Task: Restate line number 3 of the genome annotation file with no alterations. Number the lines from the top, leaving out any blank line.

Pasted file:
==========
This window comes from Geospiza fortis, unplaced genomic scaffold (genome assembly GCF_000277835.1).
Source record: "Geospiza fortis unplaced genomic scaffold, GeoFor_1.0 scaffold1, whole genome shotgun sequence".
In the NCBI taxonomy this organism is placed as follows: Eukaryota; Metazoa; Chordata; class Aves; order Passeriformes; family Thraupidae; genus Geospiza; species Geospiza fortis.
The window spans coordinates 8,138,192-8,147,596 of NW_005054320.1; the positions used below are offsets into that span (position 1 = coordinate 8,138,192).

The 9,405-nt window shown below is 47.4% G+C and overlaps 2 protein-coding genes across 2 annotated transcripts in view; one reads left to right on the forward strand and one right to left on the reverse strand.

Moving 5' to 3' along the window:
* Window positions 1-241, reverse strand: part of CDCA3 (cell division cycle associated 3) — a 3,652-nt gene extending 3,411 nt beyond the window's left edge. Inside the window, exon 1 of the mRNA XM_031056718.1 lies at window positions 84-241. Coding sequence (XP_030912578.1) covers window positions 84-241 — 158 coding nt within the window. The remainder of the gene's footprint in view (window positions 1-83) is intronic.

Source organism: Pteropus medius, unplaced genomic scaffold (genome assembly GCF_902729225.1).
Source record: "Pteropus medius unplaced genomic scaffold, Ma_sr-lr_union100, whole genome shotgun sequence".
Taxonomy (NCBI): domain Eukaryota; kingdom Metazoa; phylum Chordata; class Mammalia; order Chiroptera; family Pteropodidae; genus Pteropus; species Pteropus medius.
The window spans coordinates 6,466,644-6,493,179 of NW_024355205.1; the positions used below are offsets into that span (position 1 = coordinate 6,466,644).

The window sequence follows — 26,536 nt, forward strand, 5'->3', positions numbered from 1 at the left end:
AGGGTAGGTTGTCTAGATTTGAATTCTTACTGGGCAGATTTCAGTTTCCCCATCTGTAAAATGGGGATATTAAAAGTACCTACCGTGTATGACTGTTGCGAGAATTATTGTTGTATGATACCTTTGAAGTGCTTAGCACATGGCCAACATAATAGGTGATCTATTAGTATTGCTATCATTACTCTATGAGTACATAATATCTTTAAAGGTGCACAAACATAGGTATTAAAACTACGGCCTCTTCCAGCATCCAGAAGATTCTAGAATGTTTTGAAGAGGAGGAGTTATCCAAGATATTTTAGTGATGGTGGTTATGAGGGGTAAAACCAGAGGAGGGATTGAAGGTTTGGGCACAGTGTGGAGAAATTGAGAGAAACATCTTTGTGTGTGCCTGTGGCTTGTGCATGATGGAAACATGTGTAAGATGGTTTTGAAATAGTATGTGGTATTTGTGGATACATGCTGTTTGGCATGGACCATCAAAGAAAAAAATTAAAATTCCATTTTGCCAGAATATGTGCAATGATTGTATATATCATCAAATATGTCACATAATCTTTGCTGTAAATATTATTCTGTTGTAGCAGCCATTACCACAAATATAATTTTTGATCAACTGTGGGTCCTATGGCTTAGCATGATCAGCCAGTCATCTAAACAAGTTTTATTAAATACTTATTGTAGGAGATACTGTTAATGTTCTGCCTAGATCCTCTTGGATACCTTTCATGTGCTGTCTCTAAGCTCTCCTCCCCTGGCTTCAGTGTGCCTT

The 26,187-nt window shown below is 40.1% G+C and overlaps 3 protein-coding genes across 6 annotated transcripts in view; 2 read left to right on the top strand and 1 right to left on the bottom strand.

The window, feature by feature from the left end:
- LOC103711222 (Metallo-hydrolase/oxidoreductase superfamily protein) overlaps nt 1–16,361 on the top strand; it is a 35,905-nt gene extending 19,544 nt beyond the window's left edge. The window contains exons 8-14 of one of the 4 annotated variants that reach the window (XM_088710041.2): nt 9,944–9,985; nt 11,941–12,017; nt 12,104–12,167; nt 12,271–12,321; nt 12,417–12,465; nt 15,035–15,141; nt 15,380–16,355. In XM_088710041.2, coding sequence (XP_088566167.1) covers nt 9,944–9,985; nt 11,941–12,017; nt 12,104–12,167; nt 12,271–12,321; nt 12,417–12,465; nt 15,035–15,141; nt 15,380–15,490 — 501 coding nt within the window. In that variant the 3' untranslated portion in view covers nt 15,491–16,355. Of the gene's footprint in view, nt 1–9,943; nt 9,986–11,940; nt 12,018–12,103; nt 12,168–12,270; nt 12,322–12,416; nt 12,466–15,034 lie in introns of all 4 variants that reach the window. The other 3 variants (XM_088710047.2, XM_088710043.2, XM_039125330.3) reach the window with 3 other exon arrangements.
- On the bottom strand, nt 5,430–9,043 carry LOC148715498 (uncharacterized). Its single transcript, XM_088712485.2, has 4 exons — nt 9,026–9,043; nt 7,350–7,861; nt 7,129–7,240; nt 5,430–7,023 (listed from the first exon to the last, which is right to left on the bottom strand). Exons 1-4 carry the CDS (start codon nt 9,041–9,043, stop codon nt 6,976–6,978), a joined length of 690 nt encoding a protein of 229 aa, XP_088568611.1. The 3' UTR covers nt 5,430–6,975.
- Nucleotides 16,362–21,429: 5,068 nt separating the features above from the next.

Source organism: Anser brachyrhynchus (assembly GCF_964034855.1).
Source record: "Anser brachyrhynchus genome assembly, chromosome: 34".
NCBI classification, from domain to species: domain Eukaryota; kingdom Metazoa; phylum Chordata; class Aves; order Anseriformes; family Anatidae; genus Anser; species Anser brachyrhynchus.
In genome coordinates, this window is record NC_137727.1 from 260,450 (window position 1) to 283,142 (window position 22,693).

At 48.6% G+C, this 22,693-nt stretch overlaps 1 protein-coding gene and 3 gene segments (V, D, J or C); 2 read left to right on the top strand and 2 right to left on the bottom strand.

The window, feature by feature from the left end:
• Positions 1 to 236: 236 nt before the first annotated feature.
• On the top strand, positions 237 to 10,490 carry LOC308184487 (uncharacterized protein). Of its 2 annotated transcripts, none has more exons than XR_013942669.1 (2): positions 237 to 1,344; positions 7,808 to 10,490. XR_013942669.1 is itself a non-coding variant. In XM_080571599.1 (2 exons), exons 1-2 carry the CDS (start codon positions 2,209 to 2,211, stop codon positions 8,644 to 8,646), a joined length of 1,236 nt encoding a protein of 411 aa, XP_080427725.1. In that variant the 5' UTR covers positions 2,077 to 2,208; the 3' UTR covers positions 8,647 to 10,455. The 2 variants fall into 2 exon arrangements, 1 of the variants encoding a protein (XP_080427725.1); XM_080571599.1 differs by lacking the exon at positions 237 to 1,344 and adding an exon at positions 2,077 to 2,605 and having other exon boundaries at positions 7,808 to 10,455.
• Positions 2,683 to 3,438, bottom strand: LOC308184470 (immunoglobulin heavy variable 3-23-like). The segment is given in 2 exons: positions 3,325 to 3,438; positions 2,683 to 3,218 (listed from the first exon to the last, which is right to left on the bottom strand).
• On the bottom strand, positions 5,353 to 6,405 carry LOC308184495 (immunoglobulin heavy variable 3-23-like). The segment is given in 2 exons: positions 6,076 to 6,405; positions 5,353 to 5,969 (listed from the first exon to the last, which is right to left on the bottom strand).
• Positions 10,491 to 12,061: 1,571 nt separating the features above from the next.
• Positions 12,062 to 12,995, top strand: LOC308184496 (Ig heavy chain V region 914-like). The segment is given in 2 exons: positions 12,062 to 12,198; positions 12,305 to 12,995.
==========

In the NCBI taxonomy this organism is placed as follows: Eukaryota; Metazoa; Chordata; class Aves; order Passeriformes; family Thraupidae; genus Geospiza; species Geospiza fortis.